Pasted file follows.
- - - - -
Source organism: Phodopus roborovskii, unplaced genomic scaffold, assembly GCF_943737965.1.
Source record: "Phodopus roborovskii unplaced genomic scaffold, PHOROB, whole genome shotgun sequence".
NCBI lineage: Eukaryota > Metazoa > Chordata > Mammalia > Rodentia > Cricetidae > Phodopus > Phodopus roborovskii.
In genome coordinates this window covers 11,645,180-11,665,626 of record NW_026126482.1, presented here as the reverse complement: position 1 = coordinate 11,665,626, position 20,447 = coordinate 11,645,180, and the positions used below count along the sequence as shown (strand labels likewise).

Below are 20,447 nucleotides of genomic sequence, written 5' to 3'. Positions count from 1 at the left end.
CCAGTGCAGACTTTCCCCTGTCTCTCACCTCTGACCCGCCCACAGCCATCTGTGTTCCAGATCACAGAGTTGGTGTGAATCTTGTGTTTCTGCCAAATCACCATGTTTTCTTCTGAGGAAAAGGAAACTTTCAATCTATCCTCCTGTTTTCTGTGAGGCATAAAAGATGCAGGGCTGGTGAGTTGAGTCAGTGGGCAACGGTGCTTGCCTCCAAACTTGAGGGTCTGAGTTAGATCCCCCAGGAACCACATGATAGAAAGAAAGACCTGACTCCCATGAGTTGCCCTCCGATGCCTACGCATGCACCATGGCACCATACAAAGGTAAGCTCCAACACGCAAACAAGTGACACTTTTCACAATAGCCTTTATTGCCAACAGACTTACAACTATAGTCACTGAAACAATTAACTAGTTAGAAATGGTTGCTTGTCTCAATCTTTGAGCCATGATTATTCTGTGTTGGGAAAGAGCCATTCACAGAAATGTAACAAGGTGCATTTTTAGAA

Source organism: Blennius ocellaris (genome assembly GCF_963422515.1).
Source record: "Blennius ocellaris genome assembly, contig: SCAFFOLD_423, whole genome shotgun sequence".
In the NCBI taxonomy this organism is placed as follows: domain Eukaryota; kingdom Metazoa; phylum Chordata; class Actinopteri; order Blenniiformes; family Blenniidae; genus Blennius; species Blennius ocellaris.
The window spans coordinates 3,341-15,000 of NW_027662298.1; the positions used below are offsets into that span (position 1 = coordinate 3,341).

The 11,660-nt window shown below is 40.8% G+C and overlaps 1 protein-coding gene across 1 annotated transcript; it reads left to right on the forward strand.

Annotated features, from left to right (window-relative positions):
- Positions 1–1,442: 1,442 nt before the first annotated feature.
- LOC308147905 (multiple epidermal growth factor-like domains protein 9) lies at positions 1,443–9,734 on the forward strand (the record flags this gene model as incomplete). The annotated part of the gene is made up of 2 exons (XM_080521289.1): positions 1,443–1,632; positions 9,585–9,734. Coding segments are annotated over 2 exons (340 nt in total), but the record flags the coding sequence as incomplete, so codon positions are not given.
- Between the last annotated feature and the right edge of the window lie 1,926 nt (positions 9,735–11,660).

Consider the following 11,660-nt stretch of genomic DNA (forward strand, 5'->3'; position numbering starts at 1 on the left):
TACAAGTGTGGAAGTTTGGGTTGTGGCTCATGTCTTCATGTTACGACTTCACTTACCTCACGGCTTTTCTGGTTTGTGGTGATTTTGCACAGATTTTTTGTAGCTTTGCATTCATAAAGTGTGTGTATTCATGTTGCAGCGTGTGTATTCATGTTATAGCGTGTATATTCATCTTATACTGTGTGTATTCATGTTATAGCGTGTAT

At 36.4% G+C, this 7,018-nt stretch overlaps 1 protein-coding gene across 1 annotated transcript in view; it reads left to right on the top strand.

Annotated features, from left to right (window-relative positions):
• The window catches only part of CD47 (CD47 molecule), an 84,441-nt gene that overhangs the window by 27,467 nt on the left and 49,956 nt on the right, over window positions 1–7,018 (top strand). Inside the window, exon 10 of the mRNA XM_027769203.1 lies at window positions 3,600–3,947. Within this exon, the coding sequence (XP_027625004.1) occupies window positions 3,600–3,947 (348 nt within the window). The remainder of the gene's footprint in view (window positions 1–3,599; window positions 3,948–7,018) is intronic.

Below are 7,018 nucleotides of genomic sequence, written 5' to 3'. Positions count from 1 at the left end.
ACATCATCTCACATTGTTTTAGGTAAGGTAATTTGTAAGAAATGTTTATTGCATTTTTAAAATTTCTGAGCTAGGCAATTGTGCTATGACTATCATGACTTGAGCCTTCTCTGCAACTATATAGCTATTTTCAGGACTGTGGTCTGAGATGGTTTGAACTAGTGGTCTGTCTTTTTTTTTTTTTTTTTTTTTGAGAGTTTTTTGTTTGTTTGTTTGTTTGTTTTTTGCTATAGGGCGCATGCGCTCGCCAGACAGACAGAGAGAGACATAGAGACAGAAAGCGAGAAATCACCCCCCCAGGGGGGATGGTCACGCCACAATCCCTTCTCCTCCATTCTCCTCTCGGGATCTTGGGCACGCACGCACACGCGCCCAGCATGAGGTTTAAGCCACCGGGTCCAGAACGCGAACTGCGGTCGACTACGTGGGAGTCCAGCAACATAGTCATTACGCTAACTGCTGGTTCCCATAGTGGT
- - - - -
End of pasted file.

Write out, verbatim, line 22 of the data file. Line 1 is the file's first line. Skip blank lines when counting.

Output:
ACATCATCTCACATTGTTTTAGGTAAGGTAATTTGTAAGAAATGTTTATTGCATTTTTAAAATTTCTGAGCTAGGCAATTGTGCTATGACTATCATGACTTGAGCCTTCTCTGCAACTATATAGCTATTTTCAGGACTGTGGTCTGAGATGGTTTGAACTAGTGGTCTGTCTTTTTTTTTTTTTTTTTTTTTGAGAGTTTTTTGTTTGTTTGTTTGTTTGTTTTTTGCTATAGGGCGCATGCGCTCGCCAGACAGACAGAGAGAGACATAGAGACAGAAAGCGAGAAATCACCCCCCCAGGGGGGATGGTCACGCCACAATCCCTTCTCCTCCATTCTCCTCTCGGGATCTTGGGCACGCACGCACACGCGCCCAGCATGAGGTTTAAGCCACCGGGTCCAGAACGCGAACTGCGGTCGACTACGTGGGAGTCCAGCAACATAGTCATTACGCTAACTGCTGGTTCCCATAGTGGT